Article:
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Documentary: 'Where's My Roy Cohn?'


There's a new documentary out about a man who's been dead for more than 30 years but whose influence lives on in today's political climate. The film is called "Where's My Roy Cohn?" - and the title refers to something President Trump was quoted saying as federal investigators were looking into Russian interference in the 2016 election. It was basically a plea for an aggressive attorney. Roy Cohn was Donald Trump's personal lawyer and was known for his open ruthlessness and complete disregard for ethics. Here's a clip from the film, where Cohn describes himself in an interview.


UNIDENTIFIED INTERVIEWER: You are, really, a tough man and, at times, you...

ROY COHN: Tough, mean, vicious, so on.

UNIDENTIFIED INTERVIEWER: What does that kind of publicity do for your business in New York?

COHN: Oh, it's fantastic. The worse the adjectives, the better it is for business.

UNIDENTIFIED INTERVIEWER: What are they looking for? What are they buying?

COHN: Scare value.

PFEIFFER: Cohn was eventually disbarred. But over time, he became Trump's personal friend and mentor. With us to talk about the documentary and Cohn's continuing imprint on U.S. politics is director Matt Tyrnauer. Matt, welcome.


PFEIFFER: Matt, Roy Cohn died in 1986. He was just 59 years old, but he lived long enough to be involved in some historic legal cases. Would you briefly explain what put him on the map, professionally?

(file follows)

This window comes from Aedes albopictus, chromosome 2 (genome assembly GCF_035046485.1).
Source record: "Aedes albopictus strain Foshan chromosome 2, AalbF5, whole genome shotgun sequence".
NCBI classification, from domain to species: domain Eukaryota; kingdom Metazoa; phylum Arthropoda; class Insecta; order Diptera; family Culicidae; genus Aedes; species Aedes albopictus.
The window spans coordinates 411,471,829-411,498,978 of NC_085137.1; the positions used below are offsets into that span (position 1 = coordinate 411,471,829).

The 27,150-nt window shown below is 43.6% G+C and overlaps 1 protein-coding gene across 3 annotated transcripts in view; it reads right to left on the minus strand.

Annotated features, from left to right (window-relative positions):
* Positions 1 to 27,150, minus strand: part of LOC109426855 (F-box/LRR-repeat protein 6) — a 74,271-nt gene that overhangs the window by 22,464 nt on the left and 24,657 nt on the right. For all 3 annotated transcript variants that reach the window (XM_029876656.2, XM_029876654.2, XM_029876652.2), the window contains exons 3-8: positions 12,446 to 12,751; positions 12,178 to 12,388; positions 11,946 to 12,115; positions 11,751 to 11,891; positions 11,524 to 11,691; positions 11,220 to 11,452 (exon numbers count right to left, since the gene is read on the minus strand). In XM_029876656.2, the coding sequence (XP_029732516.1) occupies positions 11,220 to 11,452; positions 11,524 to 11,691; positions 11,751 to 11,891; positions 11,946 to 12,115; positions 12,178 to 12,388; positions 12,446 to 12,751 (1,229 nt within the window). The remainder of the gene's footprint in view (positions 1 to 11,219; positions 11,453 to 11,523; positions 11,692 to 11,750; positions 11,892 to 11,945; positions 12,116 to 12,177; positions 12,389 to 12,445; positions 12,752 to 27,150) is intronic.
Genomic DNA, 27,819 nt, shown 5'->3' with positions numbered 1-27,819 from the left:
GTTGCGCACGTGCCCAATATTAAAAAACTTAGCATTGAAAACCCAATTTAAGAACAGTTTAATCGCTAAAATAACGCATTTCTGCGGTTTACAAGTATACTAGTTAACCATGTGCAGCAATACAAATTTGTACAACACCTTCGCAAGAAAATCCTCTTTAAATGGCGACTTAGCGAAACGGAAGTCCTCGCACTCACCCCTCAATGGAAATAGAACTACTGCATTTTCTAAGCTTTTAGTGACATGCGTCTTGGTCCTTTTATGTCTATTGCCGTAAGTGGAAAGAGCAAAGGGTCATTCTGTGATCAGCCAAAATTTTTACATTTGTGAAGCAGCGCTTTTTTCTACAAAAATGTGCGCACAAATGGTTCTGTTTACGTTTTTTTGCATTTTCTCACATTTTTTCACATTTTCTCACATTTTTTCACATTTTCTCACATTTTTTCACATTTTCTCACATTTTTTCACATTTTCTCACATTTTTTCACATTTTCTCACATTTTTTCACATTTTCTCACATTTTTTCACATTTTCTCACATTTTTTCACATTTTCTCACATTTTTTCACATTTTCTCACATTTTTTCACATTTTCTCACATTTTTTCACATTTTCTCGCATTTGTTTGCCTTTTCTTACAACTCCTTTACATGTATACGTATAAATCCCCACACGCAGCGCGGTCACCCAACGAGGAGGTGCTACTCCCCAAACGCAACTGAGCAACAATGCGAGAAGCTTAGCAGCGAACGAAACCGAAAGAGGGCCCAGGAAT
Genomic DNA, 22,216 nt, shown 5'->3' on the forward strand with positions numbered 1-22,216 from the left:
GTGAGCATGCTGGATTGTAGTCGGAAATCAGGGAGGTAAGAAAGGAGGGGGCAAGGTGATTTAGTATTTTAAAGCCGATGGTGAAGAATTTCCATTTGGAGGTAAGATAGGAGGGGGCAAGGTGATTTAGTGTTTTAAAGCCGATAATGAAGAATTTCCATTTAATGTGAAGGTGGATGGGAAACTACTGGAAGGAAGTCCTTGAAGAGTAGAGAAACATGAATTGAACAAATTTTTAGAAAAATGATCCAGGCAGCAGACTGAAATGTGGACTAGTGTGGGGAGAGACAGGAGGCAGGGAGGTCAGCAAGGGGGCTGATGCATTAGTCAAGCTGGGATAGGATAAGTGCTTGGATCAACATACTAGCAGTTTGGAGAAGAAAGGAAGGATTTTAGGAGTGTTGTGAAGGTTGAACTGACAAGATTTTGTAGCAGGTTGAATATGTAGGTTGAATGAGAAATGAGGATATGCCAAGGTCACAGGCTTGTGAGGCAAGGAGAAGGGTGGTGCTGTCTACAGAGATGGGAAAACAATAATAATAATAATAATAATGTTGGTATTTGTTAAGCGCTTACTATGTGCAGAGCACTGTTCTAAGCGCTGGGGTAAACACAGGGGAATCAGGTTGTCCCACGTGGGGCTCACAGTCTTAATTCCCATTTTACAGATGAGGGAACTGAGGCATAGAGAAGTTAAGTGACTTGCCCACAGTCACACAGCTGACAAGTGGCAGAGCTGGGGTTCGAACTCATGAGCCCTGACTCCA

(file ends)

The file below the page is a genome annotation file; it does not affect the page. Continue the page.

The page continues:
TYRNAUER: At the very young age of 23, he bursts upon the national scene as a very controversial figure. He was part of the prosecution team of Julius and Ethel Rosenberg in the atom spy trial. And this was an espionage trial of two Americans who were sent to the electric chair. As to whether Ethel Rosenberg was innocent or guilty - most people think she was innocent. And Cohn, as a young prosecutor, was the one who really pushed for her execution in the electric chair. He transitions, immediately, from that into being the chief counsel to Senator Joseph McCarthy in the Senate subcommittee, which was investigating communists and communist infiltration of the government. Cohn becomes an even bigger figure.

Then after something called the Army–McCarthy hearings, which led to the demise of Senator McCarthy's career, Cohn's reputation had been destroyed as well. But he moves to New York and reinvents himself as a powerbroker and a mob attorney. And it was at the kind of midstage of that career that he met someone named Donald Trump.

PFEIFFER: One person you interviewed for your documentary said that being with Roy Cohn was like being, quote, "in the presence of evil." What did Cohn do and say that earned him that kind of satanic reputation?

TYRNAUER: He was a hypocrite very early in his career. He and McCarthy were also going after gay people in the government. Cohn himself was a closet homosexual, yet he and McCarthy conspired to ruin many gay people's lives because they were accusing them of disloyalty. And this hypocrisy and this bare-knuckle win-at-all-costs philosophy - which, I will add, he passed on to his great student, Donald Trump - is what caused people to consider Roy Cohn to be an evil person.